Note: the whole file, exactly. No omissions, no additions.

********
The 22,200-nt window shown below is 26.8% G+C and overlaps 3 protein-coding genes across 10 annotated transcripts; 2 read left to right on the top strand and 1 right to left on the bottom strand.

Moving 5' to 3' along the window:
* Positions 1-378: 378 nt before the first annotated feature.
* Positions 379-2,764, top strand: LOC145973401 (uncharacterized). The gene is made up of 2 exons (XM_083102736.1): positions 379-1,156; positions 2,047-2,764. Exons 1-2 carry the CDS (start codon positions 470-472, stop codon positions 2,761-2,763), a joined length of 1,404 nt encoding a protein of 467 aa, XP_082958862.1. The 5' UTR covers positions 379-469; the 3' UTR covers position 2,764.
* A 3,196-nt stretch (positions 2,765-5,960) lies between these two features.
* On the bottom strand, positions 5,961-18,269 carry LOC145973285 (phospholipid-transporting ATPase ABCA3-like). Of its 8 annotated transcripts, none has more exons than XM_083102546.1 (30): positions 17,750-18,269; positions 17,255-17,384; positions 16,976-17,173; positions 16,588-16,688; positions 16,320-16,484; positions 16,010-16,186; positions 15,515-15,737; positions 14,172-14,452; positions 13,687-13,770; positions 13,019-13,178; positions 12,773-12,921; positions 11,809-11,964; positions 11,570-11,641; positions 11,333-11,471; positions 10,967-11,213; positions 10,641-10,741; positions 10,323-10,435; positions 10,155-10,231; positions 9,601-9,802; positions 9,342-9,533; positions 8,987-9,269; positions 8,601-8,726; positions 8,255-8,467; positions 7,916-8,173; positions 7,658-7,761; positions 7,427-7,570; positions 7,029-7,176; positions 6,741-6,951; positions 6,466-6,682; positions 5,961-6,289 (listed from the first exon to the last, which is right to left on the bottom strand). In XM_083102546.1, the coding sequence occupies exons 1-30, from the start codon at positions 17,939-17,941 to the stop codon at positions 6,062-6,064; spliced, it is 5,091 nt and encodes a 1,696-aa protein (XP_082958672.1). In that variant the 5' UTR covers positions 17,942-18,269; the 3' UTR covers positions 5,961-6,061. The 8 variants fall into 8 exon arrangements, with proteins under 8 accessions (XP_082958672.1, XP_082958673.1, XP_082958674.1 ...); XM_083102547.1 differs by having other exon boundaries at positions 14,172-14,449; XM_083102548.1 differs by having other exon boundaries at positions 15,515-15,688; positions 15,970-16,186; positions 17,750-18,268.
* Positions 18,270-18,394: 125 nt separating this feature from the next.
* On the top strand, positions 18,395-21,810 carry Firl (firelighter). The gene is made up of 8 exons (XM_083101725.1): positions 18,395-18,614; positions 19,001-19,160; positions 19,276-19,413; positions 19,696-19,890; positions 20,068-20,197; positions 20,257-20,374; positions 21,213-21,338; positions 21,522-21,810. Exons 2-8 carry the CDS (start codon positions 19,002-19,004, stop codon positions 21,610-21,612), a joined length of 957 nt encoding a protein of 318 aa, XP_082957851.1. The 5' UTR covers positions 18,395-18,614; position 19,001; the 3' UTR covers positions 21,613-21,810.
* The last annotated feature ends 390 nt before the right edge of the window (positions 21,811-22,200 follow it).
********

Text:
The 22,200-nt window shown below is 26.8% G+C and overlaps 3 protein-coding genes across 10 annotated transcripts; 2 read left to right on the top strand and 1 right to left on the bottom strand.

Moving 5' to 3' along the window:
* Positions 1-378: 378 nt before the first annotated feature.
* Positions 379-2,764, top strand: LOC145973401 (uncharacterized). The gene is made up of 2 exons (XM_083102736.1): positions 379-1,156; positions 2,047-2,764. Exons 1-2 carry the CDS (start codon positions 470-472, stop codon positions 2,761-2,763), a joined length of 1,404 nt encoding a protein of 467 aa, XP_082958862.1. The 5' UTR covers positions 379-469; the 3' UTR covers position 2,764.
* A 3,196-nt stretch (positions 2,765-5,960) lies between these two features.
* On the bottom strand, positions 5,961-18,269 carry LOC145973285 (phospholipid-transporting ATPase ABCA3-like). Of its 8 annotated transcripts, none has more exons than XM_083102546.1 (30): positions 17,750-18,269; positions 17,255-17,384; positions 16,976-17,173; positions 16,588-16,688; positions 16,320-16,484; positions 16,010-16,186; positions 15,515-15,737; positions 14,172-14,452; positions 13,687-13,770; positions 13,019-13,178; positions 12,773-12,921; positions 11,809-11,964; positions 11,570-11,641; positions 11,333-11,471; positions 10,967-11,213; positions 10,641-10,741; positions 10,323-10,435; positions 10,155-10,231; positions 9,601-9,802; positions 9,342-9,533; positions 8,987-9,269; positions 8,601-8,726; positions 8,255-8,467; positions 7,916-8,173; positions 7,658-7,761; positions 7,427-7,570; positions 7,029-7,176; positions 6,741-6,951; positions 6,466-6,682; positions 5,961-6,289 (listed from the first exon to the last, which is right to left on the bottom strand). In XM_083102546.1, the coding sequence occupies exons 1-30, from the start codon at positions 17,939-17,941 to the stop codon at positions 6,062-6,064; spliced, it is 5,091 nt and encodes a 1,696-aa protein (XP_082958672.1). In that variant the 5' UTR covers positions 17,942-18,269; the 3' UTR covers positions 5,961-6,061. The 8 variants fall into 8 exon arrangements, with proteins under 8 accessions (XP_082958672.1, XP_082958673.1, XP_082958674.1 ...); XM_083102547.1 differs by having other exon boundaries at positions 14,172-14,449; XM_083102548.1 differs by having other exon boundaries at positions 15,515-15,688; positions 15,970-16,186; positions 17,750-18,268.
* Positions 18,270-18,394: 125 nt separating this feature from the next.
* On the top strand, positions 18,395-21,810 carry Firl (firelighter). The gene is made up of 8 exons (XM_083101725.1): positions 18,395-18,614; positions 19,001-19,160; positions 19,276-19,413; positions 19,696-19,890; positions 20,068-20,197; positions 20,257-20,374; positions 21,213-21,338; positions 21,522-21,810. Exons 2-8 carry the CDS (start codon positions 19,002-19,004, stop codon positions 21,610-21,612), a joined length of 957 nt encoding a protein of 318 aa, XP_082957851.1. The 5' UTR covers positions 18,395-18,614; position 19,001; the 3' UTR covers positions 21,613-21,810.
* The last annotated feature ends 390 nt before the right edge of the window (positions 21,811-22,200 follow it).